Last Friday—the day that AB InBev announced it would buy Seattle-based Elysian Brewing—I was in Düsseldorf, near the banks of the Rhine. Among other things I was there to tour the Uerige brewpub, a local institution known for its distinctively bitter altbier.
My guide was Dr. Christoph Tenge, Uerige’s technical director. On Friday, we didn’t talk about the Elysian sale; I don’t think either of us had heard the news yet. But we did talk about AB InBev.
Why? Because before moving to Düsseldorf to make alt, Tenge’s previous job was in Munich, as brewing manager for Spaten-Löwenbräu, which is owned by… yes, AB InBev.
So naturally I wanted to know: What’s it like moving from a whale to a minnow?
At Spaten he learned a lot, he said, but, “For me, it was really fascinating to get back to the product, to get back to the beer,” Tenge said. “On the one hand, it’s really the connection between the product and the guest. You really see. You get directly the feedback from people who drink it every day.”
Uerige is a brewery, but it is first and foremost a sprawling pub that heaves with drinkers every night of the week. It exports the special sticke and doppelsticke to the United States and elsewhere, but the locals don’t ask for variety. They only ask for great Alt, and like the other grandfatherly brewpubs in the Altstadt—Schlüssel, Schumacher and Füchsen—Uerige has been providing it for more than 150 years.
“Here we are optimizing the product instead of optimizing profits,” Tenge said, as he showed me the coolship—basically a large, open-air copper tray—which Uerige still uses to begin cooling its beers after the boil. It’s an antiquated thing to do, but they believe the beers are better for it.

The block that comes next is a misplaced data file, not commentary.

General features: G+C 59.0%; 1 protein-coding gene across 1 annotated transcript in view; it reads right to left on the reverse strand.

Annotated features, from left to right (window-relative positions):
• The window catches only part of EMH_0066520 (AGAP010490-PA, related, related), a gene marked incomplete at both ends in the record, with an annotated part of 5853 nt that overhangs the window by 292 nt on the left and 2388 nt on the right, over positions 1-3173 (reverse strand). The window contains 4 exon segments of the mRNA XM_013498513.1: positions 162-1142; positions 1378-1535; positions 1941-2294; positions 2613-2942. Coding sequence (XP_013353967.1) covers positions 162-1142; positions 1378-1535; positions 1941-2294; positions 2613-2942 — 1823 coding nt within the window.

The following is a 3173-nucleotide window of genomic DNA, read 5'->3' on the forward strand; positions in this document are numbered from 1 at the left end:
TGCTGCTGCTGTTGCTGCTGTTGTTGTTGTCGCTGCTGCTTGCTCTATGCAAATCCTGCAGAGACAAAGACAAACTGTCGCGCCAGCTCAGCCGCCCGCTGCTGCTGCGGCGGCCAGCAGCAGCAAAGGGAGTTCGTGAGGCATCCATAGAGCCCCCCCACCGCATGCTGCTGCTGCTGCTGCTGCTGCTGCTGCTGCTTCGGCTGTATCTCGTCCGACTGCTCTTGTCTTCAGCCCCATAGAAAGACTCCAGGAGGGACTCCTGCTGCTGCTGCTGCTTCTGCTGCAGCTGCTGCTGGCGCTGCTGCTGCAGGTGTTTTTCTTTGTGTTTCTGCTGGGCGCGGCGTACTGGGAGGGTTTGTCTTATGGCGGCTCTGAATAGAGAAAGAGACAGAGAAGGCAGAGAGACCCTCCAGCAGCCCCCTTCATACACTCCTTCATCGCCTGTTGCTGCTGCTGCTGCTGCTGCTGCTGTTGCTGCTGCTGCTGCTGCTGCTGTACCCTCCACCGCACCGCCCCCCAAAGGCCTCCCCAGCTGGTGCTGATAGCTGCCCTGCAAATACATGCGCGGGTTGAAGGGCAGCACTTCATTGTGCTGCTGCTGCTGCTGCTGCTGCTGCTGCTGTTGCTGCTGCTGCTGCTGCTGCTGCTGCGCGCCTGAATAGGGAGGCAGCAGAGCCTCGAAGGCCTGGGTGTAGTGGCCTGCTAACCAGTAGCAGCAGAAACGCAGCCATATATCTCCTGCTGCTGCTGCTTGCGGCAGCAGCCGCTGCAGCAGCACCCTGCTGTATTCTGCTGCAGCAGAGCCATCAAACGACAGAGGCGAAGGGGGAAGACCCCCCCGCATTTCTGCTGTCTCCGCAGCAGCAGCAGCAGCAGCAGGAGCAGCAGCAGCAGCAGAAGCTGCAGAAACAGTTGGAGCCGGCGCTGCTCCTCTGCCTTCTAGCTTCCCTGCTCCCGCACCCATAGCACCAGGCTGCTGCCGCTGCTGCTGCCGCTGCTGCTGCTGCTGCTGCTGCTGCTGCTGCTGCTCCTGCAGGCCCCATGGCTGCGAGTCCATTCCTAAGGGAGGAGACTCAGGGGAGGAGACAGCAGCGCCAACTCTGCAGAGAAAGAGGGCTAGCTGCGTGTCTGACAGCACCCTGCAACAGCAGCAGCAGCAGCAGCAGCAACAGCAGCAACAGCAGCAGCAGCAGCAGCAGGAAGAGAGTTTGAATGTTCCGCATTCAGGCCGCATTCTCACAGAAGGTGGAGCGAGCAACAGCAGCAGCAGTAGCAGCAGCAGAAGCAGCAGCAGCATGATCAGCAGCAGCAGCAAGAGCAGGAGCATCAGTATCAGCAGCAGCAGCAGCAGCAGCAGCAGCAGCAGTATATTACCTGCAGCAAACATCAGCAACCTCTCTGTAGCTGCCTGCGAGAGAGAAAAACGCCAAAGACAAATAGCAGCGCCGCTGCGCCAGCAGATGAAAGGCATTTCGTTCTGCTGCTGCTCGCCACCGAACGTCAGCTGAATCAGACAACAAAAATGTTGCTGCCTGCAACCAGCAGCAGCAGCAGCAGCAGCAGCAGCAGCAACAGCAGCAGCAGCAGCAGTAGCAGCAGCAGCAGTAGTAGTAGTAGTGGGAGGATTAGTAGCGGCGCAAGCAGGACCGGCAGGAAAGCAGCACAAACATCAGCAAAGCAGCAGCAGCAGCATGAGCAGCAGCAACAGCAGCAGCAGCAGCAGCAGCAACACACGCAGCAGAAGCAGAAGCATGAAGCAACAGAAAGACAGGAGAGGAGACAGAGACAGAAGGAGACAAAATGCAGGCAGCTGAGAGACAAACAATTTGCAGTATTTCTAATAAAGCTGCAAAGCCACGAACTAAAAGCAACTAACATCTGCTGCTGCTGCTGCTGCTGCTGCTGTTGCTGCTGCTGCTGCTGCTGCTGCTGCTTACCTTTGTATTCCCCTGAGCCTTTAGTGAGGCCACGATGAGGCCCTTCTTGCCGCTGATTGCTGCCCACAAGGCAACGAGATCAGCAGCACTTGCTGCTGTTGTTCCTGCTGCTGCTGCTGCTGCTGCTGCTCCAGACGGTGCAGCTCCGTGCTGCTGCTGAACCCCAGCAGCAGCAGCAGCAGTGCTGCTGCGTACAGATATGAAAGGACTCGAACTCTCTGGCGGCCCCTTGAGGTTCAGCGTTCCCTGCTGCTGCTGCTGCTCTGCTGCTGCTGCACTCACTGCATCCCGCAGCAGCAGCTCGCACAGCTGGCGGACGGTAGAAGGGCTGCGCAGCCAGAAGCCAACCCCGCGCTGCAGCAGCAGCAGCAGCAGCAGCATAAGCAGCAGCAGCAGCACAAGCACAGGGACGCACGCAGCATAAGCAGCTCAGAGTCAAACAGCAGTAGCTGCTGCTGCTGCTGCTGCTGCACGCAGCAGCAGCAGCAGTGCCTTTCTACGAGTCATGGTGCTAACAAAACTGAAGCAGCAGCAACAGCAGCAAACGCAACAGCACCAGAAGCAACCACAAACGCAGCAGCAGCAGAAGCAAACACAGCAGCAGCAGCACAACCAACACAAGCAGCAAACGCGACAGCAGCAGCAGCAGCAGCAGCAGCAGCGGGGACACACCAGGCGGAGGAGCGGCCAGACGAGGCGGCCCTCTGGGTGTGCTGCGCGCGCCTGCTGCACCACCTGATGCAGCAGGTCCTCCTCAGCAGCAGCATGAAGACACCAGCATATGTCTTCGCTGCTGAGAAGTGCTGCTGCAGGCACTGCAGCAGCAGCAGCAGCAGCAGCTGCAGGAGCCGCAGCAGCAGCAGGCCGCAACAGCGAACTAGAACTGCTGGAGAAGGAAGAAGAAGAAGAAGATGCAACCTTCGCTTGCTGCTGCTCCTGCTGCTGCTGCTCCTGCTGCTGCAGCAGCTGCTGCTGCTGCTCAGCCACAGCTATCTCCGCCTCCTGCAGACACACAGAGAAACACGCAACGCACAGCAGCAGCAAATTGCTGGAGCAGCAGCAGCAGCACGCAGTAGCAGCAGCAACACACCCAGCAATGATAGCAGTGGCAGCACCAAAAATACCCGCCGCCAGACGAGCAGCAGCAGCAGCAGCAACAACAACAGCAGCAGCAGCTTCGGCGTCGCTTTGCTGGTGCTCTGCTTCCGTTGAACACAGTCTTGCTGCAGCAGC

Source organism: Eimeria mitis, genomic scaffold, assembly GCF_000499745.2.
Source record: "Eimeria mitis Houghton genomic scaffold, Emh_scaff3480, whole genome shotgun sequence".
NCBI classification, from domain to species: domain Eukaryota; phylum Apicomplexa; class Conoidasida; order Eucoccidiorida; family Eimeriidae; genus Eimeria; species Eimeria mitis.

Uerige brewed 20,000 hectoliters last year—that’s about 17,000 U.S. beer barrels. Incidentally, Elysian brewed about 50,000 barrels last year. Just for perspective, AB InBev in 2013 produced about 380 million U.S. beer barrels at its breweries worldwide.
The negative reactions to news like the Elysian sale—and 10 Barrel back in November, Blue Point last February, Goose Island in 2011—make for fascinating cultural study. It’s hard to think of any other industry where people get so upset about entrepreneurs building something valuable and then cashing out. Isn’t that the goal of most tech startups?
The reactions when small breweries sell are more like how we would react, say, if our favorite underground band sold its tune for a Coke ad. Because we didn’t only like the band. We also liked that whole “underground” bit.
Unless you are from Seattle there is no point in mourning the loss of one independent brewery. We have 3,000 of them in America now. More are coming. On the other hand, there are plenty of folks in Washington state who have developed—as one does—a relationship with one or more of Elysian’s beers. In a rational, hedonistic world, that relationship would be based only on the beer’s own qualities—aroma, drinkability, price, or whatever suits you.
But people are not quite rational about this sort of thing. Part of what we like about small breweries is that they are not big breweries (never mind that size is relative). The independence is part of the context, part of the package; we pay extra for that, whether we realize it or not.
Meanwhile, the label of Elysian’s own Loser Pale Ale says, “Corporate beer still sucks.” It brewed the beer to honor Sub-Pop Records, the indie label that brought us Seattle grunge—and then sold a 49% stake to Warner Brothers.
But beer is not art—at least, not in the way that music is. It is an industrial product, even if some of the factories are small and charming. But breweries have their fans. And we occasionally develop personal relationships with these tasty, psychotropic commercial products. Especially the distinctive ones.
Hey, you know what else happened on Friday? A German newspaper called Express, which serves the Rhein region, published an article about a 75-year-old man named Werner Kusche. He has visited Uerige every day for the past 15 years.
The best part is, Kusche doesn’t live in Düsseldorf. He lives in Gelsenkirchen, about 50 kilometers away. The newspaper worked out the math for us: His altbier commuter mileage over that time is enough to travel around the world 13 times.
That is a strong vote of confidence. We all vote for what we like. It’s worth noting that a lot of people still vote for AB InBev, which enjoys more than 47% of the U.S. market—although it appears to be losing share faster than it can buy it. How many more purchases will we see this year? How many teeth gnashed?
Or we can shrug and say, “It’s a business.” Like any business it depends on consumer choice.